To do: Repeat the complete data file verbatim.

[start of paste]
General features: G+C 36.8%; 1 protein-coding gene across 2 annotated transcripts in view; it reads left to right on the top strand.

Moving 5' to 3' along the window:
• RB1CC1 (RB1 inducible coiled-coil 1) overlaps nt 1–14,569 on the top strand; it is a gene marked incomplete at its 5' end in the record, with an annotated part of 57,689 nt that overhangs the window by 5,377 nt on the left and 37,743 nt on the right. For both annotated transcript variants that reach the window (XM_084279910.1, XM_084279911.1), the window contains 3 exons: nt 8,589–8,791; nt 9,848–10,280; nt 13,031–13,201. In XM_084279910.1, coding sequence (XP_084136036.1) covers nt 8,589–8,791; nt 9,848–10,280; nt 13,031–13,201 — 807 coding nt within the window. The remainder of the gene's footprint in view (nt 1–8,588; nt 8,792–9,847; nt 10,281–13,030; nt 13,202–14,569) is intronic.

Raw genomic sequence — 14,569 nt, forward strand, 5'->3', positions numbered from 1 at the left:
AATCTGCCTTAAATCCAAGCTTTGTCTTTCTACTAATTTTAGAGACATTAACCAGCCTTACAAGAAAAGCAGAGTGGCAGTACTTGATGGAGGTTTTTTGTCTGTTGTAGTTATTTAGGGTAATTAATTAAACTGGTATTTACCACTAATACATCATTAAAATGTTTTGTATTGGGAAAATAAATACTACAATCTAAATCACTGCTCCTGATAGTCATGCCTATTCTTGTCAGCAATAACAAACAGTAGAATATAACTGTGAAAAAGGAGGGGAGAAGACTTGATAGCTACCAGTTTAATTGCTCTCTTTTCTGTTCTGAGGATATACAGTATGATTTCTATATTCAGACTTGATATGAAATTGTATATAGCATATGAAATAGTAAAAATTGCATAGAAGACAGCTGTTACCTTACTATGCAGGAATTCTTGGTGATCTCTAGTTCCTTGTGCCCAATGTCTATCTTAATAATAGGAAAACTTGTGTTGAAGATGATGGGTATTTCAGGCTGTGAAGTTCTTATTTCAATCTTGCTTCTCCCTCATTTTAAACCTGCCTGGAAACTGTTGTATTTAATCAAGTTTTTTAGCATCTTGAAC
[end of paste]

General features: G+C 36.8%; 1 protein-coding gene across 2 annotated transcripts in view; it reads left to right on the top strand.

Moving 5' to 3' along the window:
• RB1CC1 (RB1 inducible coiled-coil 1) overlaps nt 1–14,569 on the top strand; it is a gene marked incomplete at its 5' end in the record, with an annotated part of 57,689 nt that overhangs the window by 5,377 nt on the left and 37,743 nt on the right. For both annotated transcript variants that reach the window (XM_084279910.1, XM_084279911.1), the window contains 3 exons: nt 8,589–8,791; nt 9,848–10,280; nt 13,031–13,201. In XM_084279910.1, coding sequence (XP_084136036.1) covers nt 8,589–8,791; nt 9,848–10,280; nt 13,031–13,201 — 807 coding nt within the window. The remainder of the gene's footprint in view (nt 1–8,588; nt 8,792–9,847; nt 10,281–13,030; nt 13,202–14,569) is intronic.

Raw genomic sequence — 14,569 nt, forward strand, 5'->3', positions numbered from 1 at the left:
AATCTGCCTTAAATCCAAGCTTTGTCTTTCTACTAATTTTAGAGACATTAACCAGCCTTACAAGAAAAGCAGAGTGGCAGTACTTGATGGAGGTTTTTTGTCTGTTGTAGTTATTTAGGGTAATTAATTAAACTGGTATTTACCACTAATACATCATTAAAATGTTTTGTATTGGGAAAATAAATACTACAATCTAAATCACTGCTCCTGATAGTCATGCCTATTCTTGTCAGCAATAACAAACAGTAGAATATAACTGTGAAAAAGGAGGGGAGAAGACTTGATAGCTACCAGTTTAATTGCTCTCTTTTCTGTTCTGAGGATATACAGTATGATTTCTATATTCAGACTTGATATGAAATTGTATATAGCATATGAAATAGTAAAAATTGCATAGAAGACAGCTGTTACCTTACTATGCAGGAATTCTTGGTGATCTCTAGTTCCTTGTGCCCAATGTCTATCTTAATAATAGGAAAACTTGTGTTGAAGATGATGGGTATTTCAGGCTGTGAAGTTCTTATTTCAATCTTGCTTCTCCCTCATTTTAAACCTGCCTGGAAACTGTTGTATTTAATCAAGTTTTTTAGCATCTTGAAC